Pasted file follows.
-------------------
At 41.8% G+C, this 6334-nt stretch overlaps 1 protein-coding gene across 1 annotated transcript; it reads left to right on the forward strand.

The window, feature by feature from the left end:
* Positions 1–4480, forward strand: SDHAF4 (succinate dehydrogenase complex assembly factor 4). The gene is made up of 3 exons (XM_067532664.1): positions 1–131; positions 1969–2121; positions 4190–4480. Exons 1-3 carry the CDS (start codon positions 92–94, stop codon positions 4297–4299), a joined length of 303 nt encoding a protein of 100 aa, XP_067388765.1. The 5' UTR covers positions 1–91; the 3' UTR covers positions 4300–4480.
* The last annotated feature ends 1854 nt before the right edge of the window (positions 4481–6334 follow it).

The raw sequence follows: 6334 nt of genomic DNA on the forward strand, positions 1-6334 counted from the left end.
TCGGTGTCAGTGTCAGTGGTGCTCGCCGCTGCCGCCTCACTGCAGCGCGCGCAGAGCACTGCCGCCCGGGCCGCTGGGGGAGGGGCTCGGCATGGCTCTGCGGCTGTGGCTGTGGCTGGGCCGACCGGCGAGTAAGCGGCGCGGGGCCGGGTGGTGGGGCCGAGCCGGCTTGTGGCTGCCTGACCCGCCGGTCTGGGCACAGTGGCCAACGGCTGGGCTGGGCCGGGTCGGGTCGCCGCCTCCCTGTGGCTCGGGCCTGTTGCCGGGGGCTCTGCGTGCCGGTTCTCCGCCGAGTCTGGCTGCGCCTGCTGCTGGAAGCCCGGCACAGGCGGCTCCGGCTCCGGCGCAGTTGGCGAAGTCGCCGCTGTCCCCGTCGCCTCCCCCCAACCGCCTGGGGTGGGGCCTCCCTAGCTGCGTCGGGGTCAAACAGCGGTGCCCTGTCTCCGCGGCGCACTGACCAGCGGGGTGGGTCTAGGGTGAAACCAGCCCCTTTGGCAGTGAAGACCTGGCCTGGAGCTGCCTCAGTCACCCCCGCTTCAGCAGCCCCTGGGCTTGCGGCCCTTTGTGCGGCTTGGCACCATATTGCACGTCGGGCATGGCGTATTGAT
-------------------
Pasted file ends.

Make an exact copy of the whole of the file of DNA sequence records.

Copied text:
At 41.8% G+C, this 6334-nt stretch overlaps 1 protein-coding gene across 1 annotated transcript; it reads left to right on the forward strand.

The window, feature by feature from the left end:
* Positions 1–4480, forward strand: SDHAF4 (succinate dehydrogenase complex assembly factor 4). The gene is made up of 3 exons (XM_067532664.1): positions 1–131; positions 1969–2121; positions 4190–4480. Exons 1-3 carry the CDS (start codon positions 92–94, stop codon positions 4297–4299), a joined length of 303 nt encoding a protein of 100 aa, XP_067388765.1. The 5' UTR covers positions 1–91; the 3' UTR covers positions 4300–4480.
* The last annotated feature ends 1854 nt before the right edge of the window (positions 4481–6334 follow it).

The raw sequence follows: 6334 nt of genomic DNA on the forward strand, positions 1-6334 counted from the left end.
TCGGTGTCAGTGTCAGTGGTGCTCGCCGCTGCCGCCTCACTGCAGCGCGCGCAGAGCACTGCCGCCCGGGCCGCTGGGGGAGGGGCTCGGCATGGCTCTGCGGCTGTGGCTGTGGCTGGGCCGACCGGCGAGTAAGCGGCGCGGGGCCGGGTGGTGGGGCCGAGCCGGCTTGTGGCTGCCTGACCCGCCGGTCTGGGCACAGTGGCCAACGGCTGGGCTGGGCCGGGTCGGGTCGCCGCCTCCCTGTGGCTCGGGCCTGTTGCCGGGGGCTCTGCGTGCCGGTTCTCCGCCGAGTCTGGCTGCGCCTGCTGCTGGAAGCCCGGCACAGGCGGCTCCGGCTCCGGCGCAGTTGGCGAAGTCGCCGCTGTCCCCGTCGCCTCCCCCCAACCGCCTGGGGTGGGGCCTCCCTAGCTGCGTCGGGGTCAAACAGCGGTGCCCTGTCTCCGCGGCGCACTGACCAGCGGGGTGGGTCTAGGGTGAAACCAGCCCCTTTGGCAGTGAAGACCTGGCCTGGAGCTGCCTCAGTCACCCCCGCTTCAGCAGCCCCTGGGCTTGCGGCCCTTTGTGCGGCTTGGCACCATATTGCACGTCGGGCATGGCGTATTGAT